Blumhouse’s Fantasy Island – Review


Fantasy Island was a TV series created in 1979 and ran until 1984, and it was a huge deal in America. I mean, the whole thing went on for about 150 episodes. Created by the late Gene Levitt, it starred the late but always great Ricardo Montalbán, quite possibly one of the greatest actors to ever live, as the mysterious Mr. Roarke who hosted an island which would allow his guests to live out their ultimate fantasies.

It ultimately was always kind of a ‘be careful what you wish for’ idea, however, as much as it has dated quite horribly in parts, in watching a few episodes in preparation for this film coming out, I actually found myself really enjoying it. There are some duds in the bunch but it’s ultimately pretty cool all things considered. The one thing it isn’t though is, well, a horror story. There were horror elements to it. Hell, one of the episodes I watched in prep involved a woman whose fantasy was to identify Jack the Ripper, something I can imagine a lot of people would travel to this actual island to achieve in real life. But it’s ultimately not exactly what I would call a horror anthology story. An anthology story, yes, but it’s not exactly a horror. So, when you hear that that’s pretty much what Blumhouse Pictures – the well-known horror producers – are putting their name in front of it whilst producing it, it was a very weird decision. I remember seeing the first trailer for this, thinking, ‘Wait, was Fantasy Island ever a horror series? I don’t recall anyone ever dying in the show, unless my mind’s playing tricks with me.’

Personally, I actually quite like the fact that it had the title Blumhouse’s Fantasy Island – for one thing, they were being open and honest in saying this was not a recreation of the TV show, this was their take on it. But ultimately, this also meant that they would have to take the blame if it went downhill. This film has the same writing and directing team behind the abysmal Blumhouse Truth or Dare film, something that should really not inspire confidence. So, how does Fantasy Island turn out now that it’s actually been unleashed upon us? I’d like to point out though that this film came out several weeks after in Europe compared to its American release, and if it does badly at the box office, that’s one of the big reasons why. The film itself also starts out as an anthology. You have the island once again run by Mr. Roarke, this time played by Michael Peña, and on his resort island, he is basically taking five contest winners and giving them their ultimate fantasies. You’ve got stepbrothers J.D. and Brax (played by Ryan Hansen and Jimmy O. Yang), who simply say they “want it all”; Gwen Olsen (Maggie Q) who wants to be done with her ultimate regret of saying no to a proposal which robbed her of a husband and child; Patrick Sullivan (Austin Stowell) who wants to finally be a soldier after not enlisting on his mother’s request for personal reasons; and Melanie Cole (Lucy Hale) who wants revenge on a high school bully who ruined her life named Sloane Maddison (Portia Doubleday). That is the bare minimum I’m going to give you of this film. Honestly, I would really like to do this as a spoiler review to really get into my thoughts on this film, but I will be fair on the people that actually want to see this.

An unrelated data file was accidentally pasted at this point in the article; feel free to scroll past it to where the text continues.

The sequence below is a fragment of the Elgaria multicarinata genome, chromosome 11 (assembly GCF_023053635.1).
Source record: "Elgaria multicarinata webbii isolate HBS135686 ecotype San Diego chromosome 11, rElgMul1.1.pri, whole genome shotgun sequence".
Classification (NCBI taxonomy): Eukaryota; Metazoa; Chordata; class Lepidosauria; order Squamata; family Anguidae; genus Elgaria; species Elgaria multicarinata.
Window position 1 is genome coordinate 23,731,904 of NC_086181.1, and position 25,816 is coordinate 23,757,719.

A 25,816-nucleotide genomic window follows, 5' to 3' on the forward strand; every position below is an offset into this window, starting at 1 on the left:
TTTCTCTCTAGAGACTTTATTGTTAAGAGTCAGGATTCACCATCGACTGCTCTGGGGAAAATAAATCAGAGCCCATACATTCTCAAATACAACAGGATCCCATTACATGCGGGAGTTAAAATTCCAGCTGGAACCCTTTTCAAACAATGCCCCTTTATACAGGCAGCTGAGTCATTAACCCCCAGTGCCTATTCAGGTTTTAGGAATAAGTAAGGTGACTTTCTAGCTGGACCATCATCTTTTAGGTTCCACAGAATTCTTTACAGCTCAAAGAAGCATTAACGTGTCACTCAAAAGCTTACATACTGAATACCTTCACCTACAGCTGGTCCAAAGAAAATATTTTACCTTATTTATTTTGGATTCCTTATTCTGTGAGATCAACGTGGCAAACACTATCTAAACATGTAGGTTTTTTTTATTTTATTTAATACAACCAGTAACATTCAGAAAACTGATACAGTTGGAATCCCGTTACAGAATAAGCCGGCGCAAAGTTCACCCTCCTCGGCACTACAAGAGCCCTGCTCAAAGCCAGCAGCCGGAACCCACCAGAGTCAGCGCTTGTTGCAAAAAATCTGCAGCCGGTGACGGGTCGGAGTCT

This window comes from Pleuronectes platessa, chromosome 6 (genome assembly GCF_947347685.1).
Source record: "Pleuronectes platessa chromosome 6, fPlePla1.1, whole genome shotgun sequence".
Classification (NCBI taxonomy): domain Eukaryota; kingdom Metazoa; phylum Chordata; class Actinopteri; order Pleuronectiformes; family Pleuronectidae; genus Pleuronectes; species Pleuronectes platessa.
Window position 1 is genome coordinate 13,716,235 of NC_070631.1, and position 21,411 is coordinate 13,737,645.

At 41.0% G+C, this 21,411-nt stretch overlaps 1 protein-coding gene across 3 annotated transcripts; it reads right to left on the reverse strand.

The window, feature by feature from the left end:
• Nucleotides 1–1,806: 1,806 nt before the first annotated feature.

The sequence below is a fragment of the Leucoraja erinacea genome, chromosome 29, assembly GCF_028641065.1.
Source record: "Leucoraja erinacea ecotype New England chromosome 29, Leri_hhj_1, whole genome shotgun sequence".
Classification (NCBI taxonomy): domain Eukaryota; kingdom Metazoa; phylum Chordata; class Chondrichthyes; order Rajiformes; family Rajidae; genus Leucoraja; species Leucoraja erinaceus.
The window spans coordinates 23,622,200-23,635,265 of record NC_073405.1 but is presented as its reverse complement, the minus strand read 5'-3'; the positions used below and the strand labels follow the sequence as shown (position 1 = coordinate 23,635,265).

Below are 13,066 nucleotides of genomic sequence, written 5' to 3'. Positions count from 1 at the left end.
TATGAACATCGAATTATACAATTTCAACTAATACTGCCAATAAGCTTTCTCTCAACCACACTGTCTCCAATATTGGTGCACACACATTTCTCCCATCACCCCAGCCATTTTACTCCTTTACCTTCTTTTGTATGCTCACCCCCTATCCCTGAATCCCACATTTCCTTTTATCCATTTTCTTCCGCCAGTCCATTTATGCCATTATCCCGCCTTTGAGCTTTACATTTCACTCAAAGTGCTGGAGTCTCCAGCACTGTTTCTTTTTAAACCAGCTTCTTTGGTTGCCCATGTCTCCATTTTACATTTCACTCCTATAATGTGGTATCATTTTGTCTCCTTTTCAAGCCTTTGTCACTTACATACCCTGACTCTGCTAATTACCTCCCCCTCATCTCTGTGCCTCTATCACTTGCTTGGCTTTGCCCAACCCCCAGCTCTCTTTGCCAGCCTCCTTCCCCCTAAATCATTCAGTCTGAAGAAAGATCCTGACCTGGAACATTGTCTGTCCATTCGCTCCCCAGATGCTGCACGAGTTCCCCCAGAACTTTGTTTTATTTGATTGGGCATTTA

But first, a slight tangent. There’s a film that came out in 2015, a film called Trumbo. It’s actually a really good watch if ever you get a chance to see it. It involves Bryan Cranston playing the famous screenwriter Dalton Trumbo, a name you probably haven’t heard of but have probably seen his films. This is due to the fact that in the 1950s he was called to testify before the Supreme Court in the McCarthy trials due to his suspected links to Communist parties and Communist movements, and he ended up serving 11 months in prison for his views and was blacklisted from Hollywood afterwards. Now the film actually tells his true-life story very well, including after he got out of prison and was blacklisted. He still kept on writing, going along with many of his friends who were also blacklisted to King Brothers Productions, a really low budget studio where the writers could just knock out any old crap that they could sell and make a quick buck whilst occasionally, under the radar, getting a chance to produce their passion projects. This is something that Trumbo did under a pseudonym when he released The Brave One which won him his second Oscar. His first technicolor film was under the pseudonym he created releasing Roman Holiday.

So why have I gone onto a tangent about that film? Well, it’s because I’m pretty sure that Blumhouse is having the exact same policy as King Brothers Productions, given how weird the quality of the films that are coming out seem to be. Sure, we’re getting Oscar nominations like Get Out and Whiplash coming from that, but man, they have been producing some crap, and Fantasy Island feels like it was also the quiet buck that they were trying to pull out. I am not joking, Fantasy Island is CRAP, and it’s the moment when you go and see that you’re done with that film that you really realise you wasted so much of your time. It’s not even funny how awfully written this film is. If Blumhouse really wanted to do a horror anthology series, why didn’t they just reboot The Night Gallery? That’s a really underrated horror series which was fortunate enough to receive a Simpsons parody. If you ever get a chance, check out The Night Gallery; it’s created by Twilight Zone creator Rod Sterling and it’s actually really excellent. Or, hell, why didn’t they just reboot Tales from the Crypt? It’s about time someone did something with that property. Though, mind you, I’m pretty sure Tales from the Crypt is probably owned by Warner Bros given the DC acquisition.